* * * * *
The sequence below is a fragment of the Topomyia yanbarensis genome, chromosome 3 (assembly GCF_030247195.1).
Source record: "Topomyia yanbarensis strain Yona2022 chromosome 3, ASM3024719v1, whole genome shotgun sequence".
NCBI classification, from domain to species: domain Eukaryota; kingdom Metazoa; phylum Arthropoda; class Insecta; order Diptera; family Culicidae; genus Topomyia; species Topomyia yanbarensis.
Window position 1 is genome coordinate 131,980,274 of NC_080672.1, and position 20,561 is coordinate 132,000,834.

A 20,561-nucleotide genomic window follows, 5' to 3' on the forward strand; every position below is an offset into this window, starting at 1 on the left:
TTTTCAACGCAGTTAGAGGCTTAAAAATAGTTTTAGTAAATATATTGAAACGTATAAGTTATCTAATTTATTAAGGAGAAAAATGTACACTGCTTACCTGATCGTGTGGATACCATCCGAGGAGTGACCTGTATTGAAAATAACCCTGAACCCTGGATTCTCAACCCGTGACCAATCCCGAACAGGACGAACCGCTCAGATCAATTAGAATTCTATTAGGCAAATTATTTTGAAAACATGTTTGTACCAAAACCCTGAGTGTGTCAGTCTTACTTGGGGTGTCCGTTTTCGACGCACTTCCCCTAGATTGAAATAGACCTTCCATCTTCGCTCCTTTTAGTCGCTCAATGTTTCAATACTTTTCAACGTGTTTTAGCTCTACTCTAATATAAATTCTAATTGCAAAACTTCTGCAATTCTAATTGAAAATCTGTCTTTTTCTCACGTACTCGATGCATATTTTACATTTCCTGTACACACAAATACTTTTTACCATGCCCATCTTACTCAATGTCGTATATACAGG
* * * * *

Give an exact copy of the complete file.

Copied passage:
The sequence below is a fragment of the Topomyia yanbarensis genome, chromosome 3 (assembly GCF_030247195.1).
Source record: "Topomyia yanbarensis strain Yona2022 chromosome 3, ASM3024719v1, whole genome shotgun sequence".
NCBI classification, from domain to species: domain Eukaryota; kingdom Metazoa; phylum Arthropoda; class Insecta; order Diptera; family Culicidae; genus Topomyia; species Topomyia yanbarensis.
Window position 1 is genome coordinate 131,980,274 of NC_080672.1, and position 20,561 is coordinate 132,000,834.

A 20,561-nucleotide genomic window follows, 5' to 3' on the forward strand; every position below is an offset into this window, starting at 1 on the left:
TTTTCAACGCAGTTAGAGGCTTAAAAATAGTTTTAGTAAATATATTGAAACGTATAAGTTATCTAATTTATTAAGGAGAAAAATGTACACTGCTTACCTGATCGTGTGGATACCATCCGAGGAGTGACCTGTATTGAAAATAACCCTGAACCCTGGATTCTCAACCCGTGACCAATCCCGAACAGGACGAACCGCTCAGATCAATTAGAATTCTATTAGGCAAATTATTTTGAAAACATGTTTGTACCAAAACCCTGAGTGTGTCAGTCTTACTTGGGGTGTCCGTTTTCGACGCACTTCCCCTAGATTGAAATAGACCTTCCATCTTCGCTCCTTTTAGTCGCTCAATGTTTCAATACTTTTCAACGTGTTTTAGCTCTACTCTAATATAAATTCTAATTGCAAAACTTCTGCAATTCTAATTGAAAATCTGTCTTTTTCTCACGTACTCGATGCATATTTTACATTTCCTGTACACACAAATACTTTTTACCATGCCCATCTTACTCAATGTCGTATATACAGG